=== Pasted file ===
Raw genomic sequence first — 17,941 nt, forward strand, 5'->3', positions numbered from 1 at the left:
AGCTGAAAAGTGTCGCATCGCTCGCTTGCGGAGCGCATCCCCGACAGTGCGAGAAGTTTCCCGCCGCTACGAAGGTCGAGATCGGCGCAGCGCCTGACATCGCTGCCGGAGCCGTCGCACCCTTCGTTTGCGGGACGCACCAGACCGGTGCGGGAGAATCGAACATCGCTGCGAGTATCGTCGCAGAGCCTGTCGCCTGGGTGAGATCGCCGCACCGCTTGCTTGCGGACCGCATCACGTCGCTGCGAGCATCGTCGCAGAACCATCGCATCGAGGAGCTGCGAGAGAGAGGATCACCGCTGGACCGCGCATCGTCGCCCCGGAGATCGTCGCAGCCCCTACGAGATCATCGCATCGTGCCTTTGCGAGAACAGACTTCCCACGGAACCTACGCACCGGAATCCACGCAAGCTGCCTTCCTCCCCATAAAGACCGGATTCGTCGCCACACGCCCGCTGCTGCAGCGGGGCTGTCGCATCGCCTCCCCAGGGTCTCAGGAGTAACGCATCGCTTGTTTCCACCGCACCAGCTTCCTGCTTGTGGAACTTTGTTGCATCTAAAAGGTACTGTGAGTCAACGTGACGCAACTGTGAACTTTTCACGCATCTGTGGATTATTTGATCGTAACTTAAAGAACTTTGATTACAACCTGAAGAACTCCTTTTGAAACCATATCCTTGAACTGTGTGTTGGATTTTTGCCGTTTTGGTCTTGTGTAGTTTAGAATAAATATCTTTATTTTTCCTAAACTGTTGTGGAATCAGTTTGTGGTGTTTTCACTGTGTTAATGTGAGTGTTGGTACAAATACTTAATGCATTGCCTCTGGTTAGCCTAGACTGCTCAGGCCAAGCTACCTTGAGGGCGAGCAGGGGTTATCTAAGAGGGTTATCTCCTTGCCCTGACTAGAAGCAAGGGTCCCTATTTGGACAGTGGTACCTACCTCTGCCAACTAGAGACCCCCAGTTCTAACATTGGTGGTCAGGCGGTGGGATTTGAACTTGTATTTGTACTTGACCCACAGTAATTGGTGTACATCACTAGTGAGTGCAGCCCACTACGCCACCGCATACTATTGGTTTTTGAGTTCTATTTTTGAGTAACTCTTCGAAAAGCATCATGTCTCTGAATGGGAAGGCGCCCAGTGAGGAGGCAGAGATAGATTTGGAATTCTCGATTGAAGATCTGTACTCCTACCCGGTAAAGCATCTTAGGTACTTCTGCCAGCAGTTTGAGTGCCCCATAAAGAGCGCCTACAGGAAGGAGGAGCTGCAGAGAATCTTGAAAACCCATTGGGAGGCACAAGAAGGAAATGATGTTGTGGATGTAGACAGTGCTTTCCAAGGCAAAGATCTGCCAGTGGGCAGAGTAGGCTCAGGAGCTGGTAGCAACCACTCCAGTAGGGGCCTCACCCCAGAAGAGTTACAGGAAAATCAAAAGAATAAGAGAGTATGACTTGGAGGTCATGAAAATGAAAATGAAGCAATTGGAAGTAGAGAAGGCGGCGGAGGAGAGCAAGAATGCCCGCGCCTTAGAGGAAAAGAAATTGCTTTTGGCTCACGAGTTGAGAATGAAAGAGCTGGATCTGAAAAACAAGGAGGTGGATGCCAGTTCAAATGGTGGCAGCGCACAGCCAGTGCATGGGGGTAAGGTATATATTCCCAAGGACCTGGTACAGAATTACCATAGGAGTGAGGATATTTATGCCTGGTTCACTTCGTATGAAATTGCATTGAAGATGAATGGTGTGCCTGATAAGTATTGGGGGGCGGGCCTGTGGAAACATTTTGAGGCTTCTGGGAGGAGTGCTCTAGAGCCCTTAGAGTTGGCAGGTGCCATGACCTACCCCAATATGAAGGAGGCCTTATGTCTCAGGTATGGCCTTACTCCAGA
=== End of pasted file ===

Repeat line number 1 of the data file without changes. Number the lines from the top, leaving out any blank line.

Raw genomic sequence first — 17,941 nt, forward strand, 5'->3', positions numbered from 1 at the left: